- Dress properly when you visit the local sacred shrines.
- Learn a word or two of politeness in local language. Nanri in Tamil means thank you. Say that when you are lost and a local gives you directions to your destination.
- Don’t be obsessed with photography. I experience a lot difficulty in restraining myself on this issue, particularly because of faces of India series that I run in my blog. But over the years I have learnt to control, I learned the art of striking up a conversation and ask permission before taking pics. I fully understand people are not objects of entertainment unless they are putting up a show for the tourists.
- You are holidaying, so you wish to enjoy but that doesn’t mean you become nuisance to others. Don’t get drunk and be anti social. It is an offense at the holiday location as much as it is in your home town.
- Last but not the least; if you notice or suspect any kind of unnatural activity with local children, kindly report to local police station. Innocent ignorant children are often trafficked for prostitution and child sex.
Use of Animals
Unfortunately today under the garb of eco tourism lot of havoc is done on the natural habitat of the place. Animals are held captive, animals are reared for hunting, and animals made to pose with humans for photographs are some of the activities provided in the stay packages offered by resorts.
Cuddling and petting captive animals should seriously be boycotted. It is a hefty source of income for the rich resort owners at the expense of animals’ freedom. I was aghast reading that some resorts in Africa rear lions just for offering hunting opportunities to the stinking rich tourists.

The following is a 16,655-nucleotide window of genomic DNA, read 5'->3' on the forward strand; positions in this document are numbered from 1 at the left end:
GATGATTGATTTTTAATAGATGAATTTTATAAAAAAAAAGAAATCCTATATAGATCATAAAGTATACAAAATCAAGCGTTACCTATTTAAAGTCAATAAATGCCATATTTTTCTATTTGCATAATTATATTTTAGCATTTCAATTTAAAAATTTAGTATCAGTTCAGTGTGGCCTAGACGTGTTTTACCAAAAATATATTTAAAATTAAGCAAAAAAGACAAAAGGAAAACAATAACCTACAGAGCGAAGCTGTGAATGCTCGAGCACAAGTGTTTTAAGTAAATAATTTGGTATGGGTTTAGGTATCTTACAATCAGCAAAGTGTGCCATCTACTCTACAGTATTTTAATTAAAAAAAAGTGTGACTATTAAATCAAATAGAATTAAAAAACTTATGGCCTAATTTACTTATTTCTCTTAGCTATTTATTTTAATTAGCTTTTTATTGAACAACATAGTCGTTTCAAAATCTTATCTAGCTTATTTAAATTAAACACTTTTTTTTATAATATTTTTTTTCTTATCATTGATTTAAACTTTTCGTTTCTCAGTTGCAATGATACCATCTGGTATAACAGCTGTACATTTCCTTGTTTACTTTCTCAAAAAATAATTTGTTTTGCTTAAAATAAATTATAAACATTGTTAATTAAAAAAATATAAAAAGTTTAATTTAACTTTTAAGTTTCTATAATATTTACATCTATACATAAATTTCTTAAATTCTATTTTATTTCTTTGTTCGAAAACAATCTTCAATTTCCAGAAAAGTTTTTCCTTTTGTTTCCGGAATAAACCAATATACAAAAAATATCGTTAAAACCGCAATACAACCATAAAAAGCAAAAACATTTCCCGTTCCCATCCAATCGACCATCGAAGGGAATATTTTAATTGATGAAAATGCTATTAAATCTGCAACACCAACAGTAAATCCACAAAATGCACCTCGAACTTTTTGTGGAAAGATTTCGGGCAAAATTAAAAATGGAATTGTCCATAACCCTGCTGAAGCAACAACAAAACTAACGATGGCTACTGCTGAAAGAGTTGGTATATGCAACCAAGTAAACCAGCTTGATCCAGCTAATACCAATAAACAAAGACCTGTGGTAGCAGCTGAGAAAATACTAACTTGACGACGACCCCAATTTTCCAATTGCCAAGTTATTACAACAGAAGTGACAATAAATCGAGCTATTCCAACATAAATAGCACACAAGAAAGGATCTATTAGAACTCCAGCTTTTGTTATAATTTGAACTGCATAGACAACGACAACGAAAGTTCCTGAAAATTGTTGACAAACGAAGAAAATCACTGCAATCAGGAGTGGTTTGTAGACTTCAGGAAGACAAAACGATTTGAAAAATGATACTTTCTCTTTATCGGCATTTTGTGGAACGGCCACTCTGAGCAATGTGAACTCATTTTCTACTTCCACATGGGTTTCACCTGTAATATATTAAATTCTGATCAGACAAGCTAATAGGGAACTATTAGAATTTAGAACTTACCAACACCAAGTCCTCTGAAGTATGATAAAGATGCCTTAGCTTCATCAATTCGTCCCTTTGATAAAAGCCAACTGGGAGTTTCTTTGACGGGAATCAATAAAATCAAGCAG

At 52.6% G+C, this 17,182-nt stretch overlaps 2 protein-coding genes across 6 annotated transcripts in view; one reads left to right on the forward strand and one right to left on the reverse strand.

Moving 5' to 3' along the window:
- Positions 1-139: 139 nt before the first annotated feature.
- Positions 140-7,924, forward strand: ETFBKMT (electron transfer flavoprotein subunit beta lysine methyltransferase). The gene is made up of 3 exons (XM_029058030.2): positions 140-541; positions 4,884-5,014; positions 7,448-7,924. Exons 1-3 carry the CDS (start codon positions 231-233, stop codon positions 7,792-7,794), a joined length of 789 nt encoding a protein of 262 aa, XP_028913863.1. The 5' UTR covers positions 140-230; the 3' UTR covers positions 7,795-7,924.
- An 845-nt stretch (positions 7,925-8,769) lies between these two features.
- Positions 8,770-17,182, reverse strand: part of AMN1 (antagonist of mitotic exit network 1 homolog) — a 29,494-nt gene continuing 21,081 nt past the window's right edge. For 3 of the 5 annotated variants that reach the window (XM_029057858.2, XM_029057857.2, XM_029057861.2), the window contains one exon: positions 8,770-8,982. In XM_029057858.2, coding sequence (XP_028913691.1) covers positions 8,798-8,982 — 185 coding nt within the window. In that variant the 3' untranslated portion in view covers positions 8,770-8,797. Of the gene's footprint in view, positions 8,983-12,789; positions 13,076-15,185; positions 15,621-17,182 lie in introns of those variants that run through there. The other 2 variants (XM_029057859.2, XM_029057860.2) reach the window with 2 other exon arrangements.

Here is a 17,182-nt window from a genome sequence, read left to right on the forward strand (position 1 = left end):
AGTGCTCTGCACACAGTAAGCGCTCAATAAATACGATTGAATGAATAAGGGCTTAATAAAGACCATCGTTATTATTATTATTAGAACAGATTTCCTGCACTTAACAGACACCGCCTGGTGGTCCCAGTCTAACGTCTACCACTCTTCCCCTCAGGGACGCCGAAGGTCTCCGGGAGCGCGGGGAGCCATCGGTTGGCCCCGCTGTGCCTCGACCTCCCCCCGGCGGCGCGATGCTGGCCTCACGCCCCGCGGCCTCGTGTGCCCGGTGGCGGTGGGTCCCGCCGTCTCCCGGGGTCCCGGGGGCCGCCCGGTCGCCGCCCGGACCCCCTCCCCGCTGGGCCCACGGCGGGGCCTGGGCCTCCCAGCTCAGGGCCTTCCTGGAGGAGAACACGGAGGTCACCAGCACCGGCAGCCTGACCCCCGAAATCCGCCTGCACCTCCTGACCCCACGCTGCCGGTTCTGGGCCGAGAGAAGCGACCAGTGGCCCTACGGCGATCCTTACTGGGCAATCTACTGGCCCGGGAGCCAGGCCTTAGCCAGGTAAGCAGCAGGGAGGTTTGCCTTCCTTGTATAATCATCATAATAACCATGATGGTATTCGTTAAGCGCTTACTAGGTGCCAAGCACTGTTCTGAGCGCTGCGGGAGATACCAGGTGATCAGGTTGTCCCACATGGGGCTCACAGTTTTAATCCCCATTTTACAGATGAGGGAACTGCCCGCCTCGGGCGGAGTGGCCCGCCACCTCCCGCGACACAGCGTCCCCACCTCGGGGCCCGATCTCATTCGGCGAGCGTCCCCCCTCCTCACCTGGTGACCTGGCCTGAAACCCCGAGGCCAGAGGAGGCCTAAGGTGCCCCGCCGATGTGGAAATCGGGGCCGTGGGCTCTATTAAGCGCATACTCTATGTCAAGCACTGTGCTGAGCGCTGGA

In my own country too monkeys and bears are dressed up to entertain tourists. This must stop. As a tourist just turn your face away from them. Don’t feed wild animals; you will be doing more harm than good. This is definitely not the way to contribute to the economic conditions of holiday locations.
Displacement of Locals
Another environmental disturbance created by tourism is eviction of locals. Land sharks evict villages and mow down green mountain sides to erect posh holiday homes. How inhuman can one be! A well populated village with traditional style of living is asked to vacate; where will the villager go? Having lost his farm how will he earn his bread and butter? Does he have any other skill to survive? These are some vital questions that need to be answered before embarking on new tourism projects by government.
Guidelines for Hikers
Hikers, night campers create lot of waste and pollute the nature. They spend few hours but cause damage that sometimes last a life time. Government and local bodies should create responsible tourism destinations. They must work together with walking or biking groups, to create the right guidelines and messages to be followed while doing outdoor activities.
Finally to conclude I will say:
One must celebrate travel and not be a curse to the holiday location!